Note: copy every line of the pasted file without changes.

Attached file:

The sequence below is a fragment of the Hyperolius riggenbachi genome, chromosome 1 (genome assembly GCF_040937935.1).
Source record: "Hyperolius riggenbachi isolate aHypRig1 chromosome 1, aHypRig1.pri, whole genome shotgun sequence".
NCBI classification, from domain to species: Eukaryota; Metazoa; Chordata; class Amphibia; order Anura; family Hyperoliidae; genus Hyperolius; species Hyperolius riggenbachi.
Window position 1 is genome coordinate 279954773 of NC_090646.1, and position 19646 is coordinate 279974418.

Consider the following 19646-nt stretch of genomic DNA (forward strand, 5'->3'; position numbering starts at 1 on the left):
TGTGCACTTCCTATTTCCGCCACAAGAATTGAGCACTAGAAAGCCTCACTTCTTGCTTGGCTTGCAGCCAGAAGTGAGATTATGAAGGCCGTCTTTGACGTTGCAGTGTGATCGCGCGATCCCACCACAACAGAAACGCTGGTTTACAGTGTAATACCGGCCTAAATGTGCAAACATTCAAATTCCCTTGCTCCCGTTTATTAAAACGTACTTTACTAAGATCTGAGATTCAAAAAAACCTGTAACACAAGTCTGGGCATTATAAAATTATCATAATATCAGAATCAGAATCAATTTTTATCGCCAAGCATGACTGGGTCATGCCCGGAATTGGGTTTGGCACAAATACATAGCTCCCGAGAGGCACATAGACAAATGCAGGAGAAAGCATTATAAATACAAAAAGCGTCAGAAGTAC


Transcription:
The sequence below is a fragment of the Hyperolius riggenbachi genome, chromosome 1 (genome assembly GCF_040937935.1).
Source record: "Hyperolius riggenbachi isolate aHypRig1 chromosome 1, aHypRig1.pri, whole genome shotgun sequence".
NCBI classification, from domain to species: Eukaryota; Metazoa; Chordata; class Amphibia; order Anura; family Hyperoliidae; genus Hyperolius; species Hyperolius riggenbachi.
Window position 1 is genome coordinate 279954773 of NC_090646.1, and position 19646 is coordinate 279974418.

Consider the following 19646-nt stretch of genomic DNA (forward strand, 5'->3'; position numbering starts at 1 on the left):
TGTGCACTTCCTATTTCCGCCACAAGAATTGAGCACTAGAAAGCCTCACTTCTTGCTTGGCTTGCAGCCAGAAGTGAGATTATGAAGGCCGTCTTTGACGTTGCAGTGTGATCGCGCGATCCCACCACAACAGAAACGCTGGTTTACAGTGTAATACCGGCCTAAATGTGCAAACATTCAAATTCCCTTGCTCCCGTTTATTAAAACGTACTTTACTAAGATCTGAGATTCAAAAAAACCTGTAACACAAGTCTGGGCATTATAAAATTATCATAATATCAGAATCAGAATCAATTTTTATCGCCAAGCATGACTGGGTCATGCCCGGAATTGGGTTTGGCACAAATACATAGCTCCCGAGAGGCACATAGACAAATGCAGGAGAAAGCATTATAAATACAAAAAGCGTCAGAAGTAC